• Do not take shortcuts through back yards, alleys or parks.
  • Do not eat any treats until parents have inspected them.
  • Discard any homemade or unwrapped treats.
Check all treats before eating
  • It's hard for kids to hold back from eating their treats until they get home. One way to keep trick-or-treaters from digging in while they're still out is to feed them a meal or a snack beforehand.
  • Check out all candy in a well-lighted place when your trick-or-treater gets home.
  • What to eat? Only unopened candies and other treats that are in original wrappers. Don't forget to inspect fruit and homemade goodies for anything suspicious. By all means remind kids not to eat everything at once or they'll be feeling pretty ghoulish for while!
  • Halloween can be a lot of fun for parents and kids alike--if everybody remembers the tricks and treats of playing it safe.

COSTUMES etc:Jack O Lantern and cat
A note to parents:
  • Make sure your children’s costumes are not flammable.
  • Do not permit your children to wear cumbersome, floor length or vision-impairing costumes.
  • Reflectorized stripes make your costume more visible.
  • In lieu of masks, we recommend face make up.
  • Wear comfortable, safe shoes.
  • Call 9-1-1 if you suspect any tainted candy.

Consejos para un Halloween seguro

La celebración de “Halloween” puede ser muy divertido para los niños, pero inquietante para los padres. Las preocupaciones sobre la seguridad de los niños  - ya si están afuera en la vecindad o en casa con sus bolsas de dulce – pueden oscurecer la noche más rápido que un gato negro. Pero no hay que preocuparse!  Para tener un Halloween feliz, sigan los siguientes consejos de seguridad:


·       Dar la bienvenida a los niños en disfraz  con las luces del exterior de su casa prendidas.
·       Patrullar sus calles ocasionalmente para disuadir a los conductores que manejan a alta velocidad, a los actos de comportamiento maliciosos y los delitos contra los niños.
·       Reportar cualquier actividad criminal o sospechosa al departmento de policía inmediatamente.   
·       Nunca se regala dulces hechos en casa o sin envolver.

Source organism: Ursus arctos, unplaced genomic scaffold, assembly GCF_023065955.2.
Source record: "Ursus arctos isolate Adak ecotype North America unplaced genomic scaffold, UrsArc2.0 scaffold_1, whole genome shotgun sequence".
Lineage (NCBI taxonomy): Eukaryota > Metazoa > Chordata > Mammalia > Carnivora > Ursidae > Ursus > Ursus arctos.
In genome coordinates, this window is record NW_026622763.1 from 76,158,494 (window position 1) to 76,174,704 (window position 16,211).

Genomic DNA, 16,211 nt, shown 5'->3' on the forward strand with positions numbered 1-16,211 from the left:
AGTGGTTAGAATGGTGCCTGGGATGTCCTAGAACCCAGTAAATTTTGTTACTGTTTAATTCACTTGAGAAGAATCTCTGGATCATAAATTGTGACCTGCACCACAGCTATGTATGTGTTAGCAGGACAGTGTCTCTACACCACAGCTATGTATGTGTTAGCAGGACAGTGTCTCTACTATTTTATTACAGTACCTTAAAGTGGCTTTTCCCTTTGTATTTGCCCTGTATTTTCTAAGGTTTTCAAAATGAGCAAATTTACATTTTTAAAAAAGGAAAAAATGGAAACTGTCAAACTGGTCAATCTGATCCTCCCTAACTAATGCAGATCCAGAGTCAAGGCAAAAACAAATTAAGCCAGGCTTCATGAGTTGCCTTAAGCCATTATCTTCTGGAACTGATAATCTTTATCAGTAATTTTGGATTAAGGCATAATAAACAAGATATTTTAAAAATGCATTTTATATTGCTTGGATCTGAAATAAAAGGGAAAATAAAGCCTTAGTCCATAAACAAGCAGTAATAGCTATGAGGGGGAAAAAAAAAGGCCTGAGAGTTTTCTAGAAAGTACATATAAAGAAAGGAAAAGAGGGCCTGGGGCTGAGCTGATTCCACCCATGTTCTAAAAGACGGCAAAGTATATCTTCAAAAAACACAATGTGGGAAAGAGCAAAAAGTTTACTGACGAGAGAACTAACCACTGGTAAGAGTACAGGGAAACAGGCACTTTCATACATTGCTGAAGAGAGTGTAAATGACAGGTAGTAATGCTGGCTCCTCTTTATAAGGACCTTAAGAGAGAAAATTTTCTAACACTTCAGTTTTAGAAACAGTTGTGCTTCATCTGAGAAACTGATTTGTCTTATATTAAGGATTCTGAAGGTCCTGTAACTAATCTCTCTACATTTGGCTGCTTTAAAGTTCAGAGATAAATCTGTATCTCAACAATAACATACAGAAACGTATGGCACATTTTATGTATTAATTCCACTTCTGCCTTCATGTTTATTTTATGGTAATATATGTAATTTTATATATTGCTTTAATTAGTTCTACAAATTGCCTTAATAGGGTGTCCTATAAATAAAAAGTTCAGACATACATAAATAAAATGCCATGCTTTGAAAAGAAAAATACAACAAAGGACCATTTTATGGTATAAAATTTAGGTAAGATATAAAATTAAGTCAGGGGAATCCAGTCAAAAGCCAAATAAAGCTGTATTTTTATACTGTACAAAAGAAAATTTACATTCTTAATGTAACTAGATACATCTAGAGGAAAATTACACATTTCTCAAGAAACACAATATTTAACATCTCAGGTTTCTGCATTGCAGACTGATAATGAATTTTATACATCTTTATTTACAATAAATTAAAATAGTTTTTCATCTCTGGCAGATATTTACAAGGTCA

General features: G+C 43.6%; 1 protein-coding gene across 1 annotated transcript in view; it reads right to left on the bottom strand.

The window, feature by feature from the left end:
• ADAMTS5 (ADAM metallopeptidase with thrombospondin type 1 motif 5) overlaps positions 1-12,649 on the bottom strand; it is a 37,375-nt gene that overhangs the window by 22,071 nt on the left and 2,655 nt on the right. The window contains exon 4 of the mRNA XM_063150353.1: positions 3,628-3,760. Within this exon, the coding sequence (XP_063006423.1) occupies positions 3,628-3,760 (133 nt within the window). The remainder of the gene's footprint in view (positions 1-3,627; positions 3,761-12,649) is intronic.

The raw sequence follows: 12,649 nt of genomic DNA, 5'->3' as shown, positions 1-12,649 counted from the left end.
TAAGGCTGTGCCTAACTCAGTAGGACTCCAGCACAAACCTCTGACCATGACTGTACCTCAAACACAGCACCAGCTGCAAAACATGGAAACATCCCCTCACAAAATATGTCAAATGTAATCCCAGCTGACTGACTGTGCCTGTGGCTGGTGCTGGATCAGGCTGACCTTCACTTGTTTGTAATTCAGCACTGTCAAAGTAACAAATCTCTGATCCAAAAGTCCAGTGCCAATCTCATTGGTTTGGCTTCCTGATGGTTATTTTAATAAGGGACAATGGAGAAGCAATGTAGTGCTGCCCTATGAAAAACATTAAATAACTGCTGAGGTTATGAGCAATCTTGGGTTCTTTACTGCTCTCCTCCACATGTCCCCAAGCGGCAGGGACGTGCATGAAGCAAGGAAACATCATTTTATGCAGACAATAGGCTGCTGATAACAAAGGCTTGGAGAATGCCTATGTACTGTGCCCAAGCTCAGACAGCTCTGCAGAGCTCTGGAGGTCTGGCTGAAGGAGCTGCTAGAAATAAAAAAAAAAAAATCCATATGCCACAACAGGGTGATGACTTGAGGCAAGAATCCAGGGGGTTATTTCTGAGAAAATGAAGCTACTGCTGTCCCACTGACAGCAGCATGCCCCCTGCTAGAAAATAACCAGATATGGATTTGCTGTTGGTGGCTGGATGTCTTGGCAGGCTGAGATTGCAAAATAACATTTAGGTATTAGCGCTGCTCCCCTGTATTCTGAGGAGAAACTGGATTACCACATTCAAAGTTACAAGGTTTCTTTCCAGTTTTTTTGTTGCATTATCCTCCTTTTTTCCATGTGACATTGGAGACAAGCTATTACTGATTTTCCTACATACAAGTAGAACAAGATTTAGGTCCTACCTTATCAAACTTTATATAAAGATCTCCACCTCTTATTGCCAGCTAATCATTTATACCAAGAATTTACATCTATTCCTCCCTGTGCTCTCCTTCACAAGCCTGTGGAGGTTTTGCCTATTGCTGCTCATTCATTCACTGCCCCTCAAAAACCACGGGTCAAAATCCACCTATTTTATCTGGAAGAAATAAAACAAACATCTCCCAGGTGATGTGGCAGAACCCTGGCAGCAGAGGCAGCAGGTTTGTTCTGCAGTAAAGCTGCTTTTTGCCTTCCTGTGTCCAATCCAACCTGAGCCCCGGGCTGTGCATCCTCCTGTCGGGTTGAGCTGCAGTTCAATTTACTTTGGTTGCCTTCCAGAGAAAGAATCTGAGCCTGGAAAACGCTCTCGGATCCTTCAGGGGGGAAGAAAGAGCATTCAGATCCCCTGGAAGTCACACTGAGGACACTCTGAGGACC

• Tengan mucho cuidado manejando su vehículo. Esten alertos para los jovencitos emocionados que tal vez ya tengan la vista obstruida por mascaras.  

Asegurar que sus niños esten vestidos de manera segura
·       Asegurar que el disfraz sea resistente al las llamas de fuego para que los ninos no esten en peligro cuando se acercan a las linternas de calabaza.
·       Mantener los disfraces cortos de la bastilla para prevenir caidas y tropiezos.
·       Intenar usar maquillaje en vez de una mascara. Las mascaras pueden causar calor y ser incómodas. También pueden obstruir la vista del niño y puede causar peligro al cruzar la calle y al subir escalones.
·       Asegurar que niños traigan puesto colores claros o cinta reflectiva sobre sus disfraces.
Recogiendo dulces sin algún problema

·       Crear un mapa de la ruta mas segura para recoger dulces y establecer un límite de tiempo que sus niños puedan estar fuera.
·       Los niños siempre deberán estar en grupos. Padres deben acompañar a los niños pequeños.
·       Asegurar que niños mayores recogan dulces con sus amigos. Juntos, hagan su mapa de la ruta mas segura para que usted sepa donde van a estar. Decirle a los niños que solamente paren en las casas que tienen sus luces exteriores encendidas.
·       Tratar de recoger dulces cuando todavía hay luz afuera si es posible.Si está oscuro, asegurar que alguien tenga una linterna y que escogan calles con bastante luz.
·       Nunca entrar la casa de la persona que reparte dulces. Mantenerse en la entrada de la casa solamente.
·       Nunca aceptar un paseo en coche con un desconocido.
·       Recordar a los niños que mantengan una distancia segura de los coches en movimiento.